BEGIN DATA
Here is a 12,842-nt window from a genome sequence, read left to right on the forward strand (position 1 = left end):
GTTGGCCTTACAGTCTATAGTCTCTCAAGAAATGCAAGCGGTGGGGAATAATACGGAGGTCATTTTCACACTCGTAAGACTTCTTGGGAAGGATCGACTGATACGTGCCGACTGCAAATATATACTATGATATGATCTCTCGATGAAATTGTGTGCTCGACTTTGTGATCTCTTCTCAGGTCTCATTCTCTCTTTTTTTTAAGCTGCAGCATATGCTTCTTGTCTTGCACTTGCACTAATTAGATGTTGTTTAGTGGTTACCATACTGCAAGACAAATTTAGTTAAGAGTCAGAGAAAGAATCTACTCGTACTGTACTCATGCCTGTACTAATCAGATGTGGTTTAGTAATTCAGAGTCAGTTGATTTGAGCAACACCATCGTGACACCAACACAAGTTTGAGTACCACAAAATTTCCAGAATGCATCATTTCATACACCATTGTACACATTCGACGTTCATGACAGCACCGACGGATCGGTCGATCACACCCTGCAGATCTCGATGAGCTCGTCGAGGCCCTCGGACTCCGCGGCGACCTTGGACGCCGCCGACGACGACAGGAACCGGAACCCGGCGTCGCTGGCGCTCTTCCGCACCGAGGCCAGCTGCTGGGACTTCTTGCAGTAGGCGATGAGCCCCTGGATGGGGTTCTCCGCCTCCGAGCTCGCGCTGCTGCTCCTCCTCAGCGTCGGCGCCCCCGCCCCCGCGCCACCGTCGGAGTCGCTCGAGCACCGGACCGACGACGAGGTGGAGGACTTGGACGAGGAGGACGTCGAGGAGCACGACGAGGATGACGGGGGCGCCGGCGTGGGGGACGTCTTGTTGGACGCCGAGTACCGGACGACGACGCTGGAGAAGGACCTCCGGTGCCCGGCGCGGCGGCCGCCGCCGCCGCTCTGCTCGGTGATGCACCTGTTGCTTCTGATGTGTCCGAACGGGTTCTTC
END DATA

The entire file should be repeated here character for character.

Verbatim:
Here is a 12,842-nt window from a genome sequence, read left to right on the forward strand (position 1 = left end):
GTTGGCCTTACAGTCTATAGTCTCTCAAGAAATGCAAGCGGTGGGGAATAATACGGAGGTCATTTTCACACTCGTAAGACTTCTTGGGAAGGATCGACTGATACGTGCCGACTGCAAATATATACTATGATATGATCTCTCGATGAAATTGTGTGCTCGACTTTGTGATCTCTTCTCAGGTCTCATTCTCTCTTTTTTTTAAGCTGCAGCATATGCTTCTTGTCTTGCACTTGCACTAATTAGATGTTGTTTAGTGGTTACCATACTGCAAGACAAATTTAGTTAAGAGTCAGAGAAAGAATCTACTCGTACTGTACTCATGCCTGTACTAATCAGATGTGGTTTAGTAATTCAGAGTCAGTTGATTTGAGCAACACCATCGTGACACCAACACAAGTTTGAGTACCACAAAATTTCCAGAATGCATCATTTCATACACCATTGTACACATTCGACGTTCATGACAGCACCGACGGATCGGTCGATCACACCCTGCAGATCTCGATGAGCTCGTCGAGGCCCTCGGACTCCGCGGCGACCTTGGACGCCGCCGACGACGACAGGAACCGGAACCCGGCGTCGCTGGCGCTCTTCCGCACCGAGGCCAGCTGCTGGGACTTCTTGCAGTAGGCGATGAGCCCCTGGATGGGGTTCTCCGCCTCCGAGCTCGCGCTGCTGCTCCTCCTCAGCGTCGGCGCCCCCGCCCCCGCGCCACCGTCGGAGTCGCTCGAGCACCGGACCGACGACGAGGTGGAGGACTTGGACGAGGAGGACGTCGAGGAGCACGACGAGGATGACGGGGGCGCCGGCGTGGGGGACGTCTTGTTGGACGCCGAGTACCGGACGACGACGCTGGAGAAGGACCTCCGGTGCCCGGCGCGGCGGCCGCCGCCGCCGCTCTGCTCGGTGATGCACCTGTTGCTTCTGATGTGTCCGAACGGGTTCTTC